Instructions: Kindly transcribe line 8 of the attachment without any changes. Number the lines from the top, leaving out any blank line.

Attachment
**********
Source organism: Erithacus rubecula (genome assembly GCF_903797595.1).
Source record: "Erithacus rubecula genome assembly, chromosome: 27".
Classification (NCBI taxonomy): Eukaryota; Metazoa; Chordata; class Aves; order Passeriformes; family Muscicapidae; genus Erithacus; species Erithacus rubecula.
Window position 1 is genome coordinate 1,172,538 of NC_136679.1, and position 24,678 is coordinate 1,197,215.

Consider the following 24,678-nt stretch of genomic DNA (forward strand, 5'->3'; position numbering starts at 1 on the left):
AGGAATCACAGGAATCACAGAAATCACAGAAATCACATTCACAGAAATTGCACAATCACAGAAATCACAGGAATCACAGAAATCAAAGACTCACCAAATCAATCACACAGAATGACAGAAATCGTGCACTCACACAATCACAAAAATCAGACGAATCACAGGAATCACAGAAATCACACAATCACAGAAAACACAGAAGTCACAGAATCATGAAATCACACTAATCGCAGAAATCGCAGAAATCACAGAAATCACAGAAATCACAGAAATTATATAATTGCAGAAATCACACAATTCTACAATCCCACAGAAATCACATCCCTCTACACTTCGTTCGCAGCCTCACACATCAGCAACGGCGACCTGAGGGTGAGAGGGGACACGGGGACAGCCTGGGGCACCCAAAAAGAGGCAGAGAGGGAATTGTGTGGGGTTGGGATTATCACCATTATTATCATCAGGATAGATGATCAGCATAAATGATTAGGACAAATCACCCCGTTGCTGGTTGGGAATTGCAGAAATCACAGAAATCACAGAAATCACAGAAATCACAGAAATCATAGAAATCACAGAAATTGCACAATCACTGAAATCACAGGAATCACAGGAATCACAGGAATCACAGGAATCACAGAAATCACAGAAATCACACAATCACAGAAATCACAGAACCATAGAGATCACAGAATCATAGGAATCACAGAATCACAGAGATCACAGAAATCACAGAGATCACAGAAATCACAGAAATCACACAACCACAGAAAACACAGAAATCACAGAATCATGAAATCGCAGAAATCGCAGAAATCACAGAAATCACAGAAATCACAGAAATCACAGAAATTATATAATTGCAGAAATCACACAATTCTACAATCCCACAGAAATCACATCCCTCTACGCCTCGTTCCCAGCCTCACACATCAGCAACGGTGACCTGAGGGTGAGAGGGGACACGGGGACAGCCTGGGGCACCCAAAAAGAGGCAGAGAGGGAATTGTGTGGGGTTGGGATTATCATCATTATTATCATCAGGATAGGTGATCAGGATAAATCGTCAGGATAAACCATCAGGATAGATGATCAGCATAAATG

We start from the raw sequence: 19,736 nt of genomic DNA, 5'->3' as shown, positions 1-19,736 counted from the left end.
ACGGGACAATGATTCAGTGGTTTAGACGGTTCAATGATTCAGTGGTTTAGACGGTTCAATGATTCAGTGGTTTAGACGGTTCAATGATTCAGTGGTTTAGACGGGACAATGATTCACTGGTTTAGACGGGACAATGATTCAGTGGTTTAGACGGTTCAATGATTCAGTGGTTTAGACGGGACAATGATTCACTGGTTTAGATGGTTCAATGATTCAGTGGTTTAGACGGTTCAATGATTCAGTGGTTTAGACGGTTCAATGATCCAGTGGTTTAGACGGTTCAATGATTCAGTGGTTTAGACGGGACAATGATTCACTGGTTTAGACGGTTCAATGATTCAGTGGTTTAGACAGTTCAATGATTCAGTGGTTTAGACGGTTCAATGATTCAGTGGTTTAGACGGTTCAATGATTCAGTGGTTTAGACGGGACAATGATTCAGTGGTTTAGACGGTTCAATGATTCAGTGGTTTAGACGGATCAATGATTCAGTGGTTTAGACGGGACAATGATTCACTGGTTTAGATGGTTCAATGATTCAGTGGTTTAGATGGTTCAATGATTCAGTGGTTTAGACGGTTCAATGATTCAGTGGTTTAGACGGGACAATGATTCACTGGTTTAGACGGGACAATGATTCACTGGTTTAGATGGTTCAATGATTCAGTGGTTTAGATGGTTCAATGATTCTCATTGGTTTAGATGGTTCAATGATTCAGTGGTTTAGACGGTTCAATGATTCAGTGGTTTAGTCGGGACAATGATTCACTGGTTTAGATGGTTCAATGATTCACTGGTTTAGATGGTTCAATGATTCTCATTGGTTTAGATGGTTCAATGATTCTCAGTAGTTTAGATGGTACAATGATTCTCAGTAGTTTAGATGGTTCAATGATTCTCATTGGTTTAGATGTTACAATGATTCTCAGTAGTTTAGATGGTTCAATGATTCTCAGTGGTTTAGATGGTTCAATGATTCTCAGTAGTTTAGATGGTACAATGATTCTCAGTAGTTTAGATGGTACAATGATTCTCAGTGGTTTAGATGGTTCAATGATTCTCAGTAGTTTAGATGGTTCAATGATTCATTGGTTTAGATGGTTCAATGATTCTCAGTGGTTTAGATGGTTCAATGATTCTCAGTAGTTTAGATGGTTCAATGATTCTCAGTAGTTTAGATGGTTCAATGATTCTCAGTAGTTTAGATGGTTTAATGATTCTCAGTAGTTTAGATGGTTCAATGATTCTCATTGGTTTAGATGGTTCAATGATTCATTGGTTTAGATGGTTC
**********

ACGGGACAATGATTCAGTGGTTTAGACGGTTCAATGATTCAGTGGTTTAGACGGTTCAATGATTCAGTGGTTTAGACGGTTCAATGATTCAGTGGTTTAGACGGGACAATGATTCACTGGTTTAGACGGGACAATGATTCAGTGGTTTAGACGGTTCAATGATTCAGTGGTTTAGACGGGACAATGATTCACTGGTTTAGATGGTTCAATGATTCAGTGGTTTAGACGGTTCAATGATTCAGTGGTTTAGACGGTTCAATGATCCAGTGGTTTAGACGGTTCAATGATTCAGTGGTTTAGACGGGACAATGATTCACTGGTTTAGACGGTTCAATGATTCAGTGGTTTAGACAGTTCAATGATTCAGTGGTTTAGACGGTTCAATGATTCAGTGGTTTAGACGGTTCAATGATTCAGTGGTTTAGACGGGACAATGATTCAGTGGTTTAGACGGTTCAATGATTCAGTGGTTTAGACGGATCAATGATTCAGTGGTTTAGACGGGACAATGATTCACTGGTTTAGATGGTTCAATGATTCAGTGGTTTAGATGGTTCAATGATTCAGTGGTTTAGACGGTTCAATGATTCAGTGGTTTAGACGGGACAATGATTCACTGGTTTAGACGGGACAATGATTCACTGGTTTAGATGGTTCAATGATTCAGTGGTTTAGATGGTTCAATGATTCTCATTGGTTTAGATGGTTCAATGATTCAGTGGTTTAGACGGTTCAATGATTCAGTGGTTTAGTCGGGACAATGATTCACTGGTTTAGATGGTTCAATGATTCACTGGTTTAGATGGTTCAATGATTCTCATTGGTTTAGATGGTTCAATGATTCTCAGTAGTTTAGATGGTACAATGATTCTCAGTAGTTTAGATGGTTCAATGATTCTCATTGGTTTAGATGTTACAATGATTCTCAGTAGTTTAGATGGTTCAATGATTCTCAGTGGTTTAGATGGTTCAATGATTCTCAGTAGTTTAGATGGTACAATGATTCTCAGTAGTTTAGATGGTACAATGATTCTCAGTGGTTTAGATGGTTCAATGATTCTCAGTAGTTTAGATGGTTCAATGATTCATTGGTTTAGATGGTTCAATGATTCTCAGTGGTTTAGATGGTTCAATGATTCTCAGTAGTTTAGATGGTTCAATGATTCTCAGTAGTTTAGATGGTTCAATGATTCTCAGTAGTTTAGATGGTTTAATGATTCTCAGTAGTTTAGATGGTTCAATGATTCTCATTGGTTTAGATGGTTCAATGATTCATTGGTTTAGATGGTTC